This is a question worth considering for just about any business out there today. Large, medium and small businesses all face IT infrastructure needs, but there are always, as they say, bigger fish to fry. If you uncover that your internal IT department is continuously bogged down by supporting the day-to-day operations of your organization, as well as researching, evaluating and considering which infrastructure enhancements to proceed with, it's a good sign that your current IT needs are being met reactively instead of proactively.
Proactive Infrastructure Planning
Simply put, a reactive approach to infrastructure planning directly impacts your bottom line. When you're constantly glancing backward, there isn't ample time to look toward the future. Before we dive in, let's cover the basics.
What is Infrastructure Planning?
Infrastructure planning is a process of determining how and when changes, upgrades and improvements to your infrastructure will occur. It takes into account the life cycles of existing equipment and hardware, the needs and initiatives of your organization, external pressures related to regulatory requirements and, of course, your IT resources.
What Are IT Resources?
IT resources are any IT-related items your organization has ownership of, license for or access to. IT resources include devices, equipment, operating systems, firmware, third-party softwares, Line-of-Business (LoB) Applications and internet connection. IT resources also include the time, capabilities and expertise of IT professionals you employ and/or contract with.
3 Ways to Make Room for Infrastructure Planning
In order to remain proactive, businesses are tasked with balancing their focus on present day needs while allocating enough IT resources to plan for the future. Focusing on user satisfaction and business alignment/collaboration are two ways Sharon Florentine suggests you can prepare your IT department for the future. But, what other options do you have?
Here are three ways you can create additional IT resources within your organization.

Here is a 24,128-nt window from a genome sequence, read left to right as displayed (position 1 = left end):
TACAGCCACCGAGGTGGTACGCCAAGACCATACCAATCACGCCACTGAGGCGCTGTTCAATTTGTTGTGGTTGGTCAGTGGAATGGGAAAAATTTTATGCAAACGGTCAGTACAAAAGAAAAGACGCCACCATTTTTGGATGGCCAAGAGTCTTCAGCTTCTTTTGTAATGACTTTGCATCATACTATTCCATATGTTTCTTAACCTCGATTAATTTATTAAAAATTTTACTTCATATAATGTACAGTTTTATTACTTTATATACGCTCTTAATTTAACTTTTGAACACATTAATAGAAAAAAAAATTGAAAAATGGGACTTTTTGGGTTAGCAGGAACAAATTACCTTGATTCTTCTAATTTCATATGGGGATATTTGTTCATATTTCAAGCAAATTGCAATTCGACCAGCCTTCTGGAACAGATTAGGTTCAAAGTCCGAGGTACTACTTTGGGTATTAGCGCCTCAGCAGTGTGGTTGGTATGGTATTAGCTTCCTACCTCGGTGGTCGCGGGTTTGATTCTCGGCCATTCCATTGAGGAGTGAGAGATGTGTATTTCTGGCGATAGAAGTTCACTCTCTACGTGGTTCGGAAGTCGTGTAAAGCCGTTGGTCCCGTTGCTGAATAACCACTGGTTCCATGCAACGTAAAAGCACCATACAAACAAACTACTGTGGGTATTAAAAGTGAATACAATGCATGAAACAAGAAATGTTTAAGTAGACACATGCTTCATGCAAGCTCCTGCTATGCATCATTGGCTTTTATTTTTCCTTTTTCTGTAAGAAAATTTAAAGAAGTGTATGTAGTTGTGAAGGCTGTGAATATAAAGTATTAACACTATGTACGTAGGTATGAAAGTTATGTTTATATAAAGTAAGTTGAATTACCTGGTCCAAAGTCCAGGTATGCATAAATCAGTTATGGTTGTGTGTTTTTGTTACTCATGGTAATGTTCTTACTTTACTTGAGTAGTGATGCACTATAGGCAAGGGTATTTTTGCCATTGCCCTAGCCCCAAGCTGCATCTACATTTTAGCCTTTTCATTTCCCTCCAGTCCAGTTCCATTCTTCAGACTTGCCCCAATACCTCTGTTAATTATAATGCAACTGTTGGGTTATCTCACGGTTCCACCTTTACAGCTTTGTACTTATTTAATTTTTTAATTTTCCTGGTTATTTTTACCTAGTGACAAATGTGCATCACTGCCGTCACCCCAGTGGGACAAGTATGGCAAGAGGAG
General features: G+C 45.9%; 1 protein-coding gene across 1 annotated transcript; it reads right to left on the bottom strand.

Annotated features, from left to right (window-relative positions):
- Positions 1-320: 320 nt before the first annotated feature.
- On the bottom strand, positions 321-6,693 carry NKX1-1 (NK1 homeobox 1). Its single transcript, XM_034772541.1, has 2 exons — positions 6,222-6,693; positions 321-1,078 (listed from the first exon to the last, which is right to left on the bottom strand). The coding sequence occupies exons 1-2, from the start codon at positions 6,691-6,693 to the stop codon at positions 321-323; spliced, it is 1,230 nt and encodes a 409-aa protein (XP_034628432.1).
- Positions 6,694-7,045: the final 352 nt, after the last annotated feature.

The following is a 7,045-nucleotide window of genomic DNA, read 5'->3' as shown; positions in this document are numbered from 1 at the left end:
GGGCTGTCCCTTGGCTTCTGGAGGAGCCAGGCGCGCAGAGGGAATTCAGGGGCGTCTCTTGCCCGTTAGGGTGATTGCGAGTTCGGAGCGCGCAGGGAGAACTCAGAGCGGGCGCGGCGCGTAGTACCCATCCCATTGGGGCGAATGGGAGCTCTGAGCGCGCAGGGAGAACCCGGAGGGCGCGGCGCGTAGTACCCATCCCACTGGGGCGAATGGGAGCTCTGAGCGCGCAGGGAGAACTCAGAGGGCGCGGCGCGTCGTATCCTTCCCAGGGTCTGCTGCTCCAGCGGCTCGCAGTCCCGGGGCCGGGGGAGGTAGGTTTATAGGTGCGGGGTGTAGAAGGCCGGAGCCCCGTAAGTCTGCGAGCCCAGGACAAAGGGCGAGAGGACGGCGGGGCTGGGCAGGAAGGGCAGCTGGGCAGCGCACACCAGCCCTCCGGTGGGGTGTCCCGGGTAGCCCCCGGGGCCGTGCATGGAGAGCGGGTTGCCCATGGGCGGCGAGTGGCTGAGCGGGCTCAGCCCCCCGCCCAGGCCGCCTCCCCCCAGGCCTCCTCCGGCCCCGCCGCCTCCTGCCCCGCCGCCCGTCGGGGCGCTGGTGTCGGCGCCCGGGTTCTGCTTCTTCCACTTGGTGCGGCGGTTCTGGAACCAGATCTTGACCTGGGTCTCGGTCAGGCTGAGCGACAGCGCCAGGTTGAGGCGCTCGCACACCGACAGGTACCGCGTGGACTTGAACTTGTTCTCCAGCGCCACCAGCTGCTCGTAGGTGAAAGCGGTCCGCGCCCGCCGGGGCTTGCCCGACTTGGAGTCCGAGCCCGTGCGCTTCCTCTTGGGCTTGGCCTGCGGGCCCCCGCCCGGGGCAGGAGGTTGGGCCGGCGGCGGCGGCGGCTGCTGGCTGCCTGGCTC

1. Do More with What You Have
One way to move forward is to take a hard look at your current IT department's focus areas and initiatives. Are there resources going into lower-order issues that could be reallocated toward making your organization future-proof? It's entirely possible that you may have more capabilities than you're currently aware of. Alternatively, a closer look at your IT department might reveal that the staff you have are already working well beyond their contract hours just to keep day-to-day operations afloat.
2. Hire Additional IT Staff
The second option you can look into is hiring additional IT staff. Now, I know as well as you do that hiring full-time staff requires the investment of both time and resources. Before you decide to hire internally as a way to lighten the load, be sure to determine these two things:
- Whether or not your current need(s) will be ongoing or temporary.
- The likelihood of finding a candidate whose skills match the needs of your organization.
A great place to uncover the current needs within your internal IT department is by analyzing the data from your ticketing system over the past few months. This will let you know which problems are most often being brought to IT's attention.
3. Consider Managed IT Services
A third option worth considering is Managed IT Services. These services allow businesses to hand over day-to-day tasks like updating, troubleshooting, diagnosing and correcting technology issues. With this approach, your internal IT staff have time to focus on projects that add value to your business instead of focusing on keeping everything in working order. Managed IT Services are able to scale up and down along with your business needs. Additionally, they bring both increased efficiency and immediate assistance to your organization's IT needs.
Make Data-Driven IT Decisions
When you are planning your IT infrastructure, what do you use to drive your decision-making? Managed IT Services can give your organization the support and the freedom to focus on the higher-order needs of your organization, and they will give you the data, reporting and analytics to know which decisions will propel your organization into the future.
The current pace of business technology today is lightening fast, and keeping up depends on the ability to dedicate time and effort toward the big picture. However, if help desk tickets and infrastructure planning takes up so much time that you're unable to plan for three, five, even ten years ahead of time, you'll be stuck in a never-ending game of catch up.
Having a Managed IT partner can help your organization evaluate how to seek out the optimal ROI in their technology and provide you with the benefits of cloud technology along with other types of technology.